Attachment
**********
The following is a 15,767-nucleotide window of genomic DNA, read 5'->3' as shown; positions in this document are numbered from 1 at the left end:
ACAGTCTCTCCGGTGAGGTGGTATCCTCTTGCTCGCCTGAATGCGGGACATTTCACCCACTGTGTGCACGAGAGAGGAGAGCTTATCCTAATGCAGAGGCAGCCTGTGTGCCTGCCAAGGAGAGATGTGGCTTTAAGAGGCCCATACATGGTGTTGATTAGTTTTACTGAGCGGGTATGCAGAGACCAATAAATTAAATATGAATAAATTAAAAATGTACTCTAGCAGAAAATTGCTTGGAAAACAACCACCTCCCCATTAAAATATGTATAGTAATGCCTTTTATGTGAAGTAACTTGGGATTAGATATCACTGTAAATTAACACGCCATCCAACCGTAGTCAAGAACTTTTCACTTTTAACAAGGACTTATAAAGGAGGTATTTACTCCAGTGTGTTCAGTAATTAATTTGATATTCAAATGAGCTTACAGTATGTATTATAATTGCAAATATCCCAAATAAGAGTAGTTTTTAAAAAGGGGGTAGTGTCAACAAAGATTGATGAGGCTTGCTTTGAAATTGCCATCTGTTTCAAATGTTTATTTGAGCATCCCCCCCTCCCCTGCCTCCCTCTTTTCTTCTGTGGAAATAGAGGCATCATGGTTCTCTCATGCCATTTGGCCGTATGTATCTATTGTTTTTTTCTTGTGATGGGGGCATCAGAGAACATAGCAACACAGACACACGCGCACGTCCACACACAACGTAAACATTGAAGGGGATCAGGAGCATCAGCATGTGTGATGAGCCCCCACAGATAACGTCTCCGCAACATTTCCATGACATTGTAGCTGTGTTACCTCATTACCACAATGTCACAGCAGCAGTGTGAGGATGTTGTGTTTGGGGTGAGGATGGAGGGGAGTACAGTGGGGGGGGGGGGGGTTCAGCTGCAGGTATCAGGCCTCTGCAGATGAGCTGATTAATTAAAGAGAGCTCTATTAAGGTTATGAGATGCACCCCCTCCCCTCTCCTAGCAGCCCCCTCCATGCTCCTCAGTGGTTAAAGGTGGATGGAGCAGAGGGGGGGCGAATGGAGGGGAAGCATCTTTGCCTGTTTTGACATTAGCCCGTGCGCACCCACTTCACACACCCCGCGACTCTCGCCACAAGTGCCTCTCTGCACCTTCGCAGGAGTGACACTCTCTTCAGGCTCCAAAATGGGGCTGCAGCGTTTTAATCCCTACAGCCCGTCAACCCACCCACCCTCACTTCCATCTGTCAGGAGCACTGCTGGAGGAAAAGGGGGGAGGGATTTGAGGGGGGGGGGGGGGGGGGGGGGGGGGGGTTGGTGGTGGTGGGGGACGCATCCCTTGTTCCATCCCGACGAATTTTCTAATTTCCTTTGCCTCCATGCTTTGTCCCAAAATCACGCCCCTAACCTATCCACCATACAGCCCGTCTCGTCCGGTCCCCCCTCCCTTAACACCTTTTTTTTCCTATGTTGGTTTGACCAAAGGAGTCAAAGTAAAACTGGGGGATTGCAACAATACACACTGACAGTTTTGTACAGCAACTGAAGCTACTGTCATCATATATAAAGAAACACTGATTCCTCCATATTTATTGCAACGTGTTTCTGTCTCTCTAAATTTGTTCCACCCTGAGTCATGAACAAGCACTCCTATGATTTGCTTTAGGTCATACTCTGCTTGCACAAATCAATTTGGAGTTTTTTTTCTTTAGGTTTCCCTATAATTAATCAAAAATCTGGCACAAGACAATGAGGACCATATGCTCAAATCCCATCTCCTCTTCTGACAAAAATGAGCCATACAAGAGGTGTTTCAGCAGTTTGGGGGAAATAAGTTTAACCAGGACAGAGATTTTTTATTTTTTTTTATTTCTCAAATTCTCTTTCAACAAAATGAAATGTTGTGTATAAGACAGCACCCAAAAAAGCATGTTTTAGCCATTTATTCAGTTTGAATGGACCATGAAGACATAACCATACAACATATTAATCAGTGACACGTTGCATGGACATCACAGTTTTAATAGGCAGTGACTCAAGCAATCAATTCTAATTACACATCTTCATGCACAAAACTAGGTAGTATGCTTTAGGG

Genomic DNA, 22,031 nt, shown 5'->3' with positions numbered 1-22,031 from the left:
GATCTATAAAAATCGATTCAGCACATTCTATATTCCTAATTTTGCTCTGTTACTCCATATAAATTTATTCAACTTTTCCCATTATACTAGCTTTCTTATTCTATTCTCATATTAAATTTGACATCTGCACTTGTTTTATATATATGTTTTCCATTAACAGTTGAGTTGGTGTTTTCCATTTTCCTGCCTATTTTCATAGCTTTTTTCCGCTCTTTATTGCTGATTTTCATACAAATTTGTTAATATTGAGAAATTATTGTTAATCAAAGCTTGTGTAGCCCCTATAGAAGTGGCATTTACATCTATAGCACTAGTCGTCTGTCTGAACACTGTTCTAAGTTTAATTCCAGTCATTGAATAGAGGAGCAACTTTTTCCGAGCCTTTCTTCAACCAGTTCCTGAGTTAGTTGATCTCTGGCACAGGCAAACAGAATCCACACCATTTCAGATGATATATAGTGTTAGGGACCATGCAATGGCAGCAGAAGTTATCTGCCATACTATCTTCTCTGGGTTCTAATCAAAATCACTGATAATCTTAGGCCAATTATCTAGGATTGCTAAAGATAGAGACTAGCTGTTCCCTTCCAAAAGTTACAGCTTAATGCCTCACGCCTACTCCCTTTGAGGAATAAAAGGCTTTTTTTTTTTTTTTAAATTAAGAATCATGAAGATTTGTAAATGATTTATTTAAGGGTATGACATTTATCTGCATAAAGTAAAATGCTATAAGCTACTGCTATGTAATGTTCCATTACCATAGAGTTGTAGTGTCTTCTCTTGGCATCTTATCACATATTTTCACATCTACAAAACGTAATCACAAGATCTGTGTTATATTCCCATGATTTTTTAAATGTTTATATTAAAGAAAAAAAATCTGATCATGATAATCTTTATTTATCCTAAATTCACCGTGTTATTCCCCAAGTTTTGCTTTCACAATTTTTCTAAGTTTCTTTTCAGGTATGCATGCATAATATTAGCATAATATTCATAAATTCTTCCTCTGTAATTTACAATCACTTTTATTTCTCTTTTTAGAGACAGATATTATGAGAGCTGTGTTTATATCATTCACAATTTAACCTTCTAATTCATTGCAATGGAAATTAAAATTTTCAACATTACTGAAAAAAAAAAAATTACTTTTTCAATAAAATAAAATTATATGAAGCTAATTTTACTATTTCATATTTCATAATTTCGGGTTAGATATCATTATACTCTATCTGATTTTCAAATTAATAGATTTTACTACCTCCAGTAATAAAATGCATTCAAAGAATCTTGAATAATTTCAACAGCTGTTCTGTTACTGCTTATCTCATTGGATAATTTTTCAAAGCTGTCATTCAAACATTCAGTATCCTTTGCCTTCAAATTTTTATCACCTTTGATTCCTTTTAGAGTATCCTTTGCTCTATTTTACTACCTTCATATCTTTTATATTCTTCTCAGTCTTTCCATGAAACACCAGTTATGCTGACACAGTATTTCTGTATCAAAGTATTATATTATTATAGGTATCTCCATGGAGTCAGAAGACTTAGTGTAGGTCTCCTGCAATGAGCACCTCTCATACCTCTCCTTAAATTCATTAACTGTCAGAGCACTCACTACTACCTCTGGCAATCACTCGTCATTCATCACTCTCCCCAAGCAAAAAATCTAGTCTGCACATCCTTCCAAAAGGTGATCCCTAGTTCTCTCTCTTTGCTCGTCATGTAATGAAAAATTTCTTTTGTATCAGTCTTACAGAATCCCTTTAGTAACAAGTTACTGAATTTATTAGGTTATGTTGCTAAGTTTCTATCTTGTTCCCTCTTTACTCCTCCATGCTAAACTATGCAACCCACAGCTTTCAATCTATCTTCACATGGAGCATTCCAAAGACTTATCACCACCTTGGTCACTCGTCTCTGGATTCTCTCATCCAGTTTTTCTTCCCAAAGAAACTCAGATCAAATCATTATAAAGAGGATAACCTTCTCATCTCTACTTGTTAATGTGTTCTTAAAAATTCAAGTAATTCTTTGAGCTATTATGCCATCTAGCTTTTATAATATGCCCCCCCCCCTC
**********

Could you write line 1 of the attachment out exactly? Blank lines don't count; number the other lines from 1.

The following is a 15,767-nucleotide window of genomic DNA, read 5'->3' as shown; positions in this document are numbered from 1 at the left end: